John Fraser (1769-1813) was born in Inverness, Scotland, and became a successful merchant and a wealthy slave trader. Fraser was married to an African woman named Phenda, with whom he had five children: James, Margaret, Mary Ann, Eleanor, and Elizabeth. He and his family lived primarily in Bangalan near the Rio Pongas River in West Africa, where Fraser owned a "factory" that held slaves before sending them to the America slave markets on ships he owned. Fraser owned property in Charleston and brought his son James there to learn the family business. With the British and American ban on the slave trade in 1809, Fraser left South Carolina and bought extensive tracts of land in Spanish Eastern Florida, where he could continue importing and auctioning slaves. There he established a large rice and cotton plantation. At the height of its value, his property was worth hundreds of thousands of dollars. In 1813, however, his plantations were largely destroyed in an insurrection known as the Patriot Rebellion. Around the same time, Fraser drowned in a ship wreck on his way between Africa and America.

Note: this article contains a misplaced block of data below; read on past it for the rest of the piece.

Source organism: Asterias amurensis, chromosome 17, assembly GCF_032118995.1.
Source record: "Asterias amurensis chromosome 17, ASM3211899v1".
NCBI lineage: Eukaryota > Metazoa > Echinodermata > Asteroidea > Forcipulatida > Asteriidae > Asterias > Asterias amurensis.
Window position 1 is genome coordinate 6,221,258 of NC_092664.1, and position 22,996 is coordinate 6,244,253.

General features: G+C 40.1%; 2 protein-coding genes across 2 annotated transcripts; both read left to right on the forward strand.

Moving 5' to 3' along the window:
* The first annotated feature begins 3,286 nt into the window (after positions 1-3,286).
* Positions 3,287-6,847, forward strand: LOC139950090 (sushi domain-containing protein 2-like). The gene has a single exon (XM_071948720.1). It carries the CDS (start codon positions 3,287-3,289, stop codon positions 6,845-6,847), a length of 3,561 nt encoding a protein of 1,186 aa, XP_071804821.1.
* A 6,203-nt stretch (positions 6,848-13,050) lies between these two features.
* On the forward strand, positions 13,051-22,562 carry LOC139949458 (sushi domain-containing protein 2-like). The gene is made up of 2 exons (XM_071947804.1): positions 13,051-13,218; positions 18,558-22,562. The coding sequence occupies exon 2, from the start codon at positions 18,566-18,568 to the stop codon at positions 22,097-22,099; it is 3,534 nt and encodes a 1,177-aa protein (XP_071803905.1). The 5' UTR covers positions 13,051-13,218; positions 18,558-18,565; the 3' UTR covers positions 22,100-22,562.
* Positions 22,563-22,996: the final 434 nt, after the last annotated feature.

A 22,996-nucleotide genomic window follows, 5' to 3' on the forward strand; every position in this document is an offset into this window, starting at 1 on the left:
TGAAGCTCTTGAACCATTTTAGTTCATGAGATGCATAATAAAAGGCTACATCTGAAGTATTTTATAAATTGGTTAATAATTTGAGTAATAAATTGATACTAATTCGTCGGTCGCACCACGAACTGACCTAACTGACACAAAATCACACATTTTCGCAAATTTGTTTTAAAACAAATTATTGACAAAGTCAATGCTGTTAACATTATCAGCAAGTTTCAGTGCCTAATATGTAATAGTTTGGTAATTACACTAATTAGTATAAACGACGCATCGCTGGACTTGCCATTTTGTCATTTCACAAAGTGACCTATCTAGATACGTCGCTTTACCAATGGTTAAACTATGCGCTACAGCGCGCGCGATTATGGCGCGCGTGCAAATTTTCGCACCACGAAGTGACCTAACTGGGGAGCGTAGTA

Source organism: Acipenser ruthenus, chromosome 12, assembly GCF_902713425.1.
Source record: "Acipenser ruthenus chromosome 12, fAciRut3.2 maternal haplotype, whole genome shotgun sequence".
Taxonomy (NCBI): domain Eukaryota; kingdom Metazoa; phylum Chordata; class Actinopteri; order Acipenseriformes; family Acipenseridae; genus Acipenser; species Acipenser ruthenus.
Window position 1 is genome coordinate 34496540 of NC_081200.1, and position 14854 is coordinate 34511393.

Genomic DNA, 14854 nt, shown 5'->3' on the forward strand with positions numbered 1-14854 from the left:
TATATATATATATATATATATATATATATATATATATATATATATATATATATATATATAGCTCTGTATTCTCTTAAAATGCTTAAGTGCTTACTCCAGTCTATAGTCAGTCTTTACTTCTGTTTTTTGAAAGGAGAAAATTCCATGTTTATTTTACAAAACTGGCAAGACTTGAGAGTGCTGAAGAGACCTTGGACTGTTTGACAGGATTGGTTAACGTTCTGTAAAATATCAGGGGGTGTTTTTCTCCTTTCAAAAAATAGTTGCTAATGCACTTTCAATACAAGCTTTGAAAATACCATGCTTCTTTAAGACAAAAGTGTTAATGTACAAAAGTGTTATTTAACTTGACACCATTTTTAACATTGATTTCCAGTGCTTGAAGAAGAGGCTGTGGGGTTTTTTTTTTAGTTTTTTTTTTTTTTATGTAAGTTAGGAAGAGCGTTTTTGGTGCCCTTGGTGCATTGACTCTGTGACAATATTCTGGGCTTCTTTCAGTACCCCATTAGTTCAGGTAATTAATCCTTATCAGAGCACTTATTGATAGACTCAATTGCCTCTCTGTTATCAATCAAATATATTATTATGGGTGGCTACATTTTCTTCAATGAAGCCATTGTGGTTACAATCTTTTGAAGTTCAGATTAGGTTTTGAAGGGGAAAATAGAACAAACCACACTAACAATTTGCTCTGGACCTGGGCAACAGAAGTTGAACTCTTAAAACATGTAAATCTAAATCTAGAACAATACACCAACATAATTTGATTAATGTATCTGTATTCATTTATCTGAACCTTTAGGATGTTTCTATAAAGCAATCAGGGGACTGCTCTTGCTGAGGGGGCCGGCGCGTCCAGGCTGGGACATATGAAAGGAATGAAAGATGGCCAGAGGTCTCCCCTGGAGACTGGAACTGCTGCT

He divided his estate among his five children, and appointed his friends Kingsley and Philip R. Yonge as executors. The estate was disputed for the next several decades, as Fraser's sister, Ann Fraser Robinson, and her husband William Robertson, protested the will on the grounds that the "heirs" were in fact slaves, and therefore not entitled to the property, and that a proper inventory of the Fraser estate had never been made after the Patriot War. The proceedings, involving Fraser’s children Mary Ann and Elizabeth, who actively pursued their father’s claims from their homes in Rio Pongo and Sierra Leone, were exceedingly protracted, with litigation continuing to at least 1873.